Living Donation

Living organ donation offers another choice for some transplant candidates, reducing their time on the waiting list and leading to better long term outcomes for the recipient.

Living tissue donation, birth tissue, is used to promote healing and to treat burns and painful wounds.

The Need

A living donor is an option for patients who otherwise may face a lengthy wait for an organ from a deceased donor. To spare an individual a long and uncertain wait, relatives, loved ones, friends, and even individuals who wish to remain anonymous may serve as living donors.

Kidney and liver transplant candidates who are able to receive a living donor transplant can receive the best quality organ much sooner, often in less than a year.

  • More than 100,000 people are on the national transplant waiting list.
  • More than 85% of patients waiting are in need of a kidney.
  • 11% of patients waiting are in need of a liver.
  • In 2020, 5,700 more lives were saved through the generosity of living donors. 

Facts about Living Donation

Want to learn more about living donation? Here are some key facts:

  • Living donation is an opportunity to save a life while you are still alive.
  • Living organ donation and transplantation was developed as a direct result of the critical shortage of deceased donors. 
  • Living donors don’t have to be related to their recipients. On average, 1 in 4 living donors are not biologically related to the recipient.
  • Patients who receive a living donor transplant are removed from the national transplant waiting list, making the gift of a deceased donor kidney or liver available for someone else in need.

If you are considering being a living donor, it’s important to note that living donation is not included in your deceased donor registration. In 2021, you will be able to register your interest in being a living donor in the National Donate Life Living Donor Registry (check back for updated information). A living donor transplant program will conduct a full evaluation to determine your eligibility to be a living donor.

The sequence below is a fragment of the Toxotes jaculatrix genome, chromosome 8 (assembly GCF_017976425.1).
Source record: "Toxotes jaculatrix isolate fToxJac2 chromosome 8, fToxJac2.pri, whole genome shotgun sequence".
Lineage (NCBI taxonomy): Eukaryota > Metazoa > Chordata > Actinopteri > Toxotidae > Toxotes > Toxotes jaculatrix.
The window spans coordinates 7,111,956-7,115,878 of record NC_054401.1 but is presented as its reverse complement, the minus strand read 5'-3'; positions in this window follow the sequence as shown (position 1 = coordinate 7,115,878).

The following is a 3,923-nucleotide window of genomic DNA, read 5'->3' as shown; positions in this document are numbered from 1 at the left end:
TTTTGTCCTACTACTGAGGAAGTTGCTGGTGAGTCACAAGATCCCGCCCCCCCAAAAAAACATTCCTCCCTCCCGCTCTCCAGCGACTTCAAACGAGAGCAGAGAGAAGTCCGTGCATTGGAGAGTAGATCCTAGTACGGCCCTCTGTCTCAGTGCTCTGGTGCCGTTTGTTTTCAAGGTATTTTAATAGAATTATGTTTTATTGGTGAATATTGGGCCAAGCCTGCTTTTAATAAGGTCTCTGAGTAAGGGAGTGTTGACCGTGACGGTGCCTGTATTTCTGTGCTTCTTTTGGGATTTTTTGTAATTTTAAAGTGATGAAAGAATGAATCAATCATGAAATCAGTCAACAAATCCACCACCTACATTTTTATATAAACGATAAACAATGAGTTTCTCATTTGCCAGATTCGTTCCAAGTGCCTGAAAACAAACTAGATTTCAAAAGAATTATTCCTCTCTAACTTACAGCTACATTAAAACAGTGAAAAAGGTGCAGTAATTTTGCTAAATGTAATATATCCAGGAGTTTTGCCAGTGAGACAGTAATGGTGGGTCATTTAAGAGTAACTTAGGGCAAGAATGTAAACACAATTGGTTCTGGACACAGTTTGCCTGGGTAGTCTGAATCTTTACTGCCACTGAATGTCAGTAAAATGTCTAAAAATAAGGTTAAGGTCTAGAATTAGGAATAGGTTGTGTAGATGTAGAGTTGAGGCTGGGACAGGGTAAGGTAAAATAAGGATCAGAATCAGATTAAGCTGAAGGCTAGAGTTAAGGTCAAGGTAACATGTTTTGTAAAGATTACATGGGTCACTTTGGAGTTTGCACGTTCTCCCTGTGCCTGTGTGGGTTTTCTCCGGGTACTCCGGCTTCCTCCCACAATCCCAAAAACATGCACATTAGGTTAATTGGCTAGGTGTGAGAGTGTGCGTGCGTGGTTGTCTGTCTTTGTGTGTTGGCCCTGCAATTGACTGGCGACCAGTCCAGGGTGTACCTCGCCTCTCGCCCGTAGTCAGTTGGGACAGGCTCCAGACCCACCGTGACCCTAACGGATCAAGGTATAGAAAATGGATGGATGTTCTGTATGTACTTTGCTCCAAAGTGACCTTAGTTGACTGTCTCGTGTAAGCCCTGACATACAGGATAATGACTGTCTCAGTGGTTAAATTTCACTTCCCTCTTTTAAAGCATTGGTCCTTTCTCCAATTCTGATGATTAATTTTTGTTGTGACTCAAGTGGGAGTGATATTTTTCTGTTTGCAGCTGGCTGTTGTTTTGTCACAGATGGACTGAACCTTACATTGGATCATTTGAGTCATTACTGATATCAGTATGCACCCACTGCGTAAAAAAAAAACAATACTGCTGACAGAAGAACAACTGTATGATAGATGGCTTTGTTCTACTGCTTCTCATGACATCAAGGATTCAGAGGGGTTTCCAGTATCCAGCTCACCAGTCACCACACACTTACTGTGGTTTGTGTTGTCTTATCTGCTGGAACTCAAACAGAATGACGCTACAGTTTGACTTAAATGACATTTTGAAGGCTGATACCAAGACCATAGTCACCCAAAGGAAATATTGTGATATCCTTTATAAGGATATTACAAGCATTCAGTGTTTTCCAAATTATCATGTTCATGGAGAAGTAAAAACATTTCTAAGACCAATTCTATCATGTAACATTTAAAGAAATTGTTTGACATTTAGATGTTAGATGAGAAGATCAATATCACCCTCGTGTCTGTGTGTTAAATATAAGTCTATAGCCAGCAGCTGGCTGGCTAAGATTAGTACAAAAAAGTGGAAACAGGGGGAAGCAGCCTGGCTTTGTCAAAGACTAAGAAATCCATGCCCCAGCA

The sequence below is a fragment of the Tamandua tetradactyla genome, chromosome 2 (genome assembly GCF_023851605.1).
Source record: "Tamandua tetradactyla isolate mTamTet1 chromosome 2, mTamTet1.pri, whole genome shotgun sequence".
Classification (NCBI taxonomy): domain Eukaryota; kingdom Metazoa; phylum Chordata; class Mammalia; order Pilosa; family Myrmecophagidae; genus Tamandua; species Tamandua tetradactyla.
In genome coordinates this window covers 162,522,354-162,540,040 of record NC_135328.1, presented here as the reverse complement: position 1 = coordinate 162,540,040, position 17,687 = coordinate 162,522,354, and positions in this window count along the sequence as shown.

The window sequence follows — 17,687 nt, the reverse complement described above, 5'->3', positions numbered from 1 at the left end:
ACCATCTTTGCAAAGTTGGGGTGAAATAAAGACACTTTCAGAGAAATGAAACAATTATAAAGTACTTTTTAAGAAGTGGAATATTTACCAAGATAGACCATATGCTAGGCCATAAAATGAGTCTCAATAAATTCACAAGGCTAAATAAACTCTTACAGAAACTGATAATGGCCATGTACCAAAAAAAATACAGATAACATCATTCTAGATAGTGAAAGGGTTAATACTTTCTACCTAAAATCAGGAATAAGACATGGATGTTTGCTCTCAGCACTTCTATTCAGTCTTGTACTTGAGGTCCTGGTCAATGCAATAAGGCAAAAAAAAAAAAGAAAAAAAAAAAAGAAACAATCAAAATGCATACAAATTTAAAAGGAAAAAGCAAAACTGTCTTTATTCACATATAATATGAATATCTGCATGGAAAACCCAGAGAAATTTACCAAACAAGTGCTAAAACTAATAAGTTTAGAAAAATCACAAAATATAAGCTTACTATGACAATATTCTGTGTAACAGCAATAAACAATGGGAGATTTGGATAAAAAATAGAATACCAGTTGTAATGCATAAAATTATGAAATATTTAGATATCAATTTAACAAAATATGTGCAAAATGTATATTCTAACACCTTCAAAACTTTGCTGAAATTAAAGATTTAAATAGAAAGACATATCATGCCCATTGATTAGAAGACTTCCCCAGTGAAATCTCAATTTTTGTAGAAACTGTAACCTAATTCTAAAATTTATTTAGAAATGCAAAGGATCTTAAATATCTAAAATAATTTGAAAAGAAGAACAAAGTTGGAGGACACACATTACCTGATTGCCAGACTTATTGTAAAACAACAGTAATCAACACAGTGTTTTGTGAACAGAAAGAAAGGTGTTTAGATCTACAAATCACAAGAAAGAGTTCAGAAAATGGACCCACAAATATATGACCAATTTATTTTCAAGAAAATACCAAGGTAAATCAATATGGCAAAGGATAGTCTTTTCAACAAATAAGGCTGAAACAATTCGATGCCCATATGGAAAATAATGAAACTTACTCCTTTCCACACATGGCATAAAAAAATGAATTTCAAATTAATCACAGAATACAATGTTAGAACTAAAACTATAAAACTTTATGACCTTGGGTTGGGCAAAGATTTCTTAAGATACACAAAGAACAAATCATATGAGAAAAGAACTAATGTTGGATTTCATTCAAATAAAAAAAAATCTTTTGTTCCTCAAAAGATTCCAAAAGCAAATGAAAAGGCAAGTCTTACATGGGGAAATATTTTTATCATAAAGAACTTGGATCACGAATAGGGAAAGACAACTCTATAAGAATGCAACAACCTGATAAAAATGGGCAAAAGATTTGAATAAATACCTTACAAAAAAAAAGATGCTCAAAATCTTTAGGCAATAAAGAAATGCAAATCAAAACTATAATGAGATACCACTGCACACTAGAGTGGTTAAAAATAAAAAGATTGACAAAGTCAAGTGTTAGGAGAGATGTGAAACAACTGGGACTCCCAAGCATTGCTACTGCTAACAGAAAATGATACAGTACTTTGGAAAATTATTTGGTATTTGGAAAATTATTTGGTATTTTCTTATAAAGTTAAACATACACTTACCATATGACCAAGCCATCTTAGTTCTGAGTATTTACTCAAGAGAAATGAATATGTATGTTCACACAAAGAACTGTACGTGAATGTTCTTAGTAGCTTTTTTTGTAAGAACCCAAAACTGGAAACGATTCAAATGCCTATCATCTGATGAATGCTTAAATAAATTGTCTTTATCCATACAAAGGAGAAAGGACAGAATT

The National Donate Life Living Donor Registry

In 2022, Donate Life America is launching the National Donate Life Living Donor Registry, a national-reaching living donor registry with the goal of reducing access barriers for prospective living donors.

Individuals between the ages of 18-65 who register their decision to be a deceased organ, eye and tissue donor through the National Donate Life Registry,, will also be offered the opportunity to register their interest in being a living kidney donor.

The development of the National Donate Life Living Donor Registry is being generously funded by the Fresenius Medical Care Foundation, and DLA is working with key partners including: United Network for Organ Sharing (UNOS), LifeLogics, CareDx, and the National Kidney Foundation (NKF).

Donate Life America completed the pilot phase of the National Donate Life Living Donor Registry in October 2021. A regional launch of the National Donate Life Living Donor Registry will begin in December 2021.

For additional information or questions, please contact:



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Types of Living Donation

Directed Donation

In a directed donation, the living donor names the specific person to receive the transplant. This is the most common type of living donation. In a directed donation, the living donor may be:

  • a biological relative, such as a parent, brother, sister, or adult child
  • a biologically unrelated person who has a personal or social connection with the transplant candidate, such as a spouse or significant other, a friend or a coworker
  • a biologically unrelated person who has heard about the transplant candidate’s need

If tests reveal that the living donor would not be a good medical match, paired donation may be an option.

Non-Directed Donation